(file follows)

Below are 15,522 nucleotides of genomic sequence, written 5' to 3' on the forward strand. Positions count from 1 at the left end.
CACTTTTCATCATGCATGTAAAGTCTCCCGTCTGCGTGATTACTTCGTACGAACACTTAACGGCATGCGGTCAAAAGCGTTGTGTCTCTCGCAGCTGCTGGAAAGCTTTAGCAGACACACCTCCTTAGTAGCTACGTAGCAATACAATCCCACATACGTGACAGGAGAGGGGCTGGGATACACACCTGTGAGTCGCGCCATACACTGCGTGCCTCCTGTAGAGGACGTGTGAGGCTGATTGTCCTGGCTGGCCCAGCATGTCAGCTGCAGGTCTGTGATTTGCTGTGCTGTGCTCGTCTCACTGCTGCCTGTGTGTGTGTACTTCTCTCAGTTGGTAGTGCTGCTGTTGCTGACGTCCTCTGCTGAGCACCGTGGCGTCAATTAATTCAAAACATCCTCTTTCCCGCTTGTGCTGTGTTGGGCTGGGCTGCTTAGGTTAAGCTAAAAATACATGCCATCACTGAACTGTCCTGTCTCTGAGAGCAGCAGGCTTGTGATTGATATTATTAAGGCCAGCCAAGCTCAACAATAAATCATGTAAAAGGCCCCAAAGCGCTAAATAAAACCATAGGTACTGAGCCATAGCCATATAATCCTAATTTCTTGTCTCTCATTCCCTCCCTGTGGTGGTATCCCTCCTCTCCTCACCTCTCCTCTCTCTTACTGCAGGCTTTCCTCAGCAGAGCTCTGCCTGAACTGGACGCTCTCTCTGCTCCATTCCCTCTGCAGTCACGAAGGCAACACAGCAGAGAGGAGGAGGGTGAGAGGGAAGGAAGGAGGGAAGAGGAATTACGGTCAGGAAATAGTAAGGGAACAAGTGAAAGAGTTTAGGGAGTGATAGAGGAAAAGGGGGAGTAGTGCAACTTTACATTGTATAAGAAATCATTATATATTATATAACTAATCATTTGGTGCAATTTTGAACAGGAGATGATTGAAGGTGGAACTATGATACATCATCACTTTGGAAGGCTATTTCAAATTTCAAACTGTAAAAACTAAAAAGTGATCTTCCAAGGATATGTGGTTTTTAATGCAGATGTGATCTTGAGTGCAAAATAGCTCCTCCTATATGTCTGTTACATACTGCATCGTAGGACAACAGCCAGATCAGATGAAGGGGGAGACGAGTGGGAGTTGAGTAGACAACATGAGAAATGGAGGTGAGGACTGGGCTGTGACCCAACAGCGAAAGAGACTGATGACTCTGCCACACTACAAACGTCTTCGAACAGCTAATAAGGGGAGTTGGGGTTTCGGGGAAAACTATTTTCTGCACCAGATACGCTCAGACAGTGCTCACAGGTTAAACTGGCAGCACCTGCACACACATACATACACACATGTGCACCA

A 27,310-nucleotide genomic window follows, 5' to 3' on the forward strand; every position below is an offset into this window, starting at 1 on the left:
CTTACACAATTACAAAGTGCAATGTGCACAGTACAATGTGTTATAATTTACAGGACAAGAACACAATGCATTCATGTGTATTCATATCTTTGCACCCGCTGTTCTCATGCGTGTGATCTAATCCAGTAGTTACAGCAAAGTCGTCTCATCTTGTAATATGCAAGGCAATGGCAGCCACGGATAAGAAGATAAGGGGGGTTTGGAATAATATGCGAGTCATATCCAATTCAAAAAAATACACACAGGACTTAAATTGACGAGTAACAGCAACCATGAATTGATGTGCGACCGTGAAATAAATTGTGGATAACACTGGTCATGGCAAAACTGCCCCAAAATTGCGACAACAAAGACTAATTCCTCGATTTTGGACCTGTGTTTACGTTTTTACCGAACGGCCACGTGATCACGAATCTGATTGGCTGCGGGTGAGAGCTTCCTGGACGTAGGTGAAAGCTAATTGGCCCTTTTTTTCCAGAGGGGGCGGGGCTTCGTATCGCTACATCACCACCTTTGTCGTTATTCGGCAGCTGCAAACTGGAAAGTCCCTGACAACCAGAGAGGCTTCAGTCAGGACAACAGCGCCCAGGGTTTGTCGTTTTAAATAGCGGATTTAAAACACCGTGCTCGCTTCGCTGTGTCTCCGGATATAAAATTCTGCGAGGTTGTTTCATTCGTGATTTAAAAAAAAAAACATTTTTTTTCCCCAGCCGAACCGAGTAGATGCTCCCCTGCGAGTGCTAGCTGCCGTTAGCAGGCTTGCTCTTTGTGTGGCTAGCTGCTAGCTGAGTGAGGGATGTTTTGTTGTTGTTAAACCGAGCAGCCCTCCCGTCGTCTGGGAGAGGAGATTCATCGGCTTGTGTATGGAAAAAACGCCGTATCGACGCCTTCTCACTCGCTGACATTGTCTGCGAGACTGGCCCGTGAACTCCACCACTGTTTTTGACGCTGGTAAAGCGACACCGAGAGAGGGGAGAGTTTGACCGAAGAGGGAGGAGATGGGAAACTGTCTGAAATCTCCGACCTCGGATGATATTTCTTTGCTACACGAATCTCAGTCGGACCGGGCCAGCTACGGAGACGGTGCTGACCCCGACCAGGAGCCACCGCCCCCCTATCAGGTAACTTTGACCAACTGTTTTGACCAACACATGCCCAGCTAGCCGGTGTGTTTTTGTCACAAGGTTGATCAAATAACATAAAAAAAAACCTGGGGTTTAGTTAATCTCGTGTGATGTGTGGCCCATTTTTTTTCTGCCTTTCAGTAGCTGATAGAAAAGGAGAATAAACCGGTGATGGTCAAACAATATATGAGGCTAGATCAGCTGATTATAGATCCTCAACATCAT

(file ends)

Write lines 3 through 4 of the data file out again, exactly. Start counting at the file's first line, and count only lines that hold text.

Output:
A 27,310-nucleotide genomic window follows, 5' to 3' on the forward strand; every position below is an offset into this window, starting at 1 on the left:
CTTACACAATTACAAAGTGCAATGTGCACAGTACAATGTGTTATAATTTACAGGACAAGAACACAATGCATTCATGTGTATTCATATCTTTGCACCCGCTGTTCTCATGCGTGTGATCTAATCCAGTAGTTACAGCAAAGTCGTCTCATCTTGTAATATGCAAGGCAATGGCAGCCACGGATAAGAAGATAAGGGGGGTTTGGAATAATATGCGAGTCATATCCAATTCAAAAAAATACACACAGGACTTAAATTGACGAGTAACAGCAACCATGAATTGATGTGCGACCGTGAAATAAATTGTGGATAACACTGGTCATGGCAAAACTGCCCCAAAATTGCGACAACAAAGACTAATTCCTCGATTTTGGACCTGTGTTTACGTTTTTACCGAACGGCCACGTGATCACGAATCTGATTGGCTGCGGGTGAGAGCTTCCTGGACGTAGGTGAAAGCTAATTGGCCCTTTTTTTCCAGAGGGGGCGGGGCTTCGTATCGCTACATCACCACCTTTGTCGTTATTCGGCAGCTGCAAACTGGAAAGTCCCTGACAACCAGAGAGGCTTCAGTCAGGACAACAGCGCCCAGGGTTTGTCGTTTTAAATAGCGGATTTAAAACACCGTGCTCGCTTCGCTGTGTCTCCGGATATAAAATTCTGCGAGGTTGTTTCATTCGTGATTTAAAAAAAAAAACATTTTTTTTCCCCAGCCGAACCGAGTAGATGCTCCCCTGCGAGTGCTAGCTGCCGTTAGCAGGCTTGCTCTTTGTGTGGCTAGCTGCTAGCTGAGTGAGGGATGTTTTGTTGTTGTTAAACCGAGCAGCCCTCCCGTCGTCTGGGAGAGGAGATTCATCGGCTTGTGTATGGAAAAAACGCCGTATCGACGCCTTCTCACTCGCTGACATTGTCTGCGAGACTGGCCCGTGAACTCCACCACTGTTTTTGACGCTGGTAAAGCGACACCGAGAGAGGGGAGAGTTTGACCGAAGAGGGAGGAGATGGGAAACTGTCTGAAATCTCCGACCTCGGATGATATTTCTTTGCTACACGAATCTCAGTCGGACCGGGCCAGCTACGGAGACGGTGCTGACCCCGACCAGGAGCCACCGCCCCCCTATCAGGTAACTTTGACCAACTGTTTTGACCAACACATGCCCAGCTAGCCGGTGTGTTTTTGTCACAAGGTTGATCAAATAACATAAAAAAAAACCTGGGGTTTAGTTAATCTCGTGTGATGTGTGGCCCATTTTTTTTCTGCCTTTCAGTAGCTGATAGAAAAGGAGAATAAACCGGTGATGGTCAAACAATATATGAGGCTAGATCAGCTGATTATAGATCCTCAACATCAT